Positive Psychology posits that a critical attribute of optimism and motivation is awareness and use of resources. In the early days of a writer’s career, they often rely heavily on themselves, which can lead to burnout and self-doubt. As these emotions linger, motivation wanes, making it difficult to stay on top of personal writing goals. By leveraging your resources properly, you can stay motivated to achieve your goals, even over long periods of time.
Using Environment as a Resource
Where you write is one of the most basic and critical elements of your writing life. While you can always write on the go if you need to, it’s also important to consider a more permanent writing environment to welcome you when you’re ready to write. Consider the following:
A clean, dedicated writing space
Having a dedicated writing space is essential, but it’s not always enough. Consider whether your writing space allows for creative thinking. Is it messy and unorganized, or is everything right where it needs to be? Do you have easy access to your resources, or are things spread out and difficult to find? Having a clean and well-organized writing space will eliminate distractions, boost your focus, and maintain your motivation.
Useful writing tools
A good pen and notebook are obviously the gold standard of a good writer, but there are many other resources you might consider having at your fingertips. For example, do you have a calendar readily available that highlights your writing deadlines? What about helpful writing software such as scrivener or Google Docs? Favorable lighting and a good computer are also critical in this category. Make a list of the writing tools you need most and make sure they have a (well-organized) home on your desk or in your computer.
I keep a few additional things lurking around my desk for motivation and inspiration. One is The Elements of Style by William Strunk Jr. and E.B. White. I also keep On Writing by Stephen King handy as well as a stack of books similar to the piece I’m working on. If I get stuck on a scene or piece of dialogue, I have the best advice at my fingertips.
Using Others as a Resource
I used to reject the notion that writing took a tribe. I thought I could accomplish it all on my own, not because I didn’t want help, but because I felt like a burden. That couldn’t be further from the truth. A good tribe will cheer for you, give you advice, and offer you additional resources along the way. Having a support network around you can keep you motivated and accountable to your work. Consider the following options:
Writing clubs are a great way to meet other writers, learn new tips and strategies, and collect valuable feedback on your work. You can find clubs by genre, though mixed-genre clubs offer unique experiences as well. Club sizes vary depending on their structure, but there are always writing groups (I highly recommend Scribblers) where you can meet hundreds of other, like-minded writers. If you’re looking for something more intimate, Local libraries and colleges are a great place to start. If you want something larger or you want to test the waters, there are hundreds of virtual writing clubs online.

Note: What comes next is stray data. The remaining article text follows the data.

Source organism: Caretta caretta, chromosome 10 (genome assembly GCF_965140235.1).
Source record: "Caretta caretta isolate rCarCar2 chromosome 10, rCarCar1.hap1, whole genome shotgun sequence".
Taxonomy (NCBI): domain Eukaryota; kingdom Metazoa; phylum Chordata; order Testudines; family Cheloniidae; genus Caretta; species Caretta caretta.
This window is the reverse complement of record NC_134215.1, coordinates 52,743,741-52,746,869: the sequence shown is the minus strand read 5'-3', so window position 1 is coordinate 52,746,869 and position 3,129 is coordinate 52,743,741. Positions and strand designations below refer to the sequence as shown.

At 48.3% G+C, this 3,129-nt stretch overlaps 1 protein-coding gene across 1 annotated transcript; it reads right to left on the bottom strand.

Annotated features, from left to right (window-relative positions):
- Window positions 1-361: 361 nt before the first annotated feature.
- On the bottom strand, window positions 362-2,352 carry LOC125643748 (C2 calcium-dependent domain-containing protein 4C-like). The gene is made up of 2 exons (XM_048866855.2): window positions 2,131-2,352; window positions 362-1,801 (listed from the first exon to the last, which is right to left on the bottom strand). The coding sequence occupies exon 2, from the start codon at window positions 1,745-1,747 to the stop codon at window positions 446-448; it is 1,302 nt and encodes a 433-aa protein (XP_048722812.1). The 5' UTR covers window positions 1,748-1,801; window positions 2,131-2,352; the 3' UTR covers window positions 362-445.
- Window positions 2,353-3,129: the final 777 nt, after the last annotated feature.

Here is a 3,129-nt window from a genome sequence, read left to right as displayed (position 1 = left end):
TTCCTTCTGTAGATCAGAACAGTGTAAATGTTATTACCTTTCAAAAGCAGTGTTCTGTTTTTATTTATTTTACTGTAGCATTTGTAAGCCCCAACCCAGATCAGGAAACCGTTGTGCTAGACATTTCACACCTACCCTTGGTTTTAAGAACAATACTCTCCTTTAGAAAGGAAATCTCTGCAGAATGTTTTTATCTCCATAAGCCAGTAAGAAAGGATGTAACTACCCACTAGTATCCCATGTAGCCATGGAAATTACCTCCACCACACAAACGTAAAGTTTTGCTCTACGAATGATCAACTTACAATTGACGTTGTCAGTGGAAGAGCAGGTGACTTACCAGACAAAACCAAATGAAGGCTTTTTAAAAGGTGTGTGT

At any given time there are HUNDREDS of other writers at more or less the same place in their writing process as you. It’s likely that a majority of these writers are struggling with accountability to their work. Use your writing group to find someone and agree to keep one another accountable. If you aren’t a part of a writing group, you’d be surprised by how far a simple social media post requesting an accountability buddy for another writer will go.
I wouldn’t have gotten where I am without a coach. After two years of struggling with my novel, my coach helped me set goals, stick to them, and finally get to a point where I am ready to query. A good writing coach will not only hold you accountable to your goals, but help you overcome writer’s block, work with you to develop a clear plot, improve the quality of your writing, and so much more. If you have any interest in a writing coach, I would be happy to help!
Using Yourself as a Resource
To bring us full-circle, you are your biggest resource when it comes to your writing. How you schedule and honor your writing time is up to you. It’s also what will ultimately keep you motivated. Consider these 3 tips for resourcing YOU:
Keep a writing date.
Mark a time in your calendar for your writing, and honor that time as you would any other commitment in your life. You can’t browse through your phone in a business meeting, or in therapy, or at the doctor. Eliminate distractions, and stay focused for the duration of your writing date.
Keep your document open and visible.
As the saying goes, out of sight, out of mind. Keeping the document open on your screen or visible on your desk will remind you keep at it, especially if you find that you have time during lunch or a quick break between meetings.
Try writing sprints.
Writing sprints are an incredible tool for writers who struggle to stay focused for long periods of time (or those of us who are a bit more competitive). All you have to do is set a timer for a specified amount of time and write as much as you can in that time period. They hardest part is to prevent yourself from editing. Just write. The editing will come later.
This article barely scratches the surface on the resources available to writers. Building your awareness around what they are and learning how to leverage them will bolster your motivation and keep you writing long after your predetermined writing dates. Create a comfortable and lively writing space, make connections with other writers, and most importantly, be kind to yourself through the process. Only you can accomplish these goals.
For the Love of Adventure,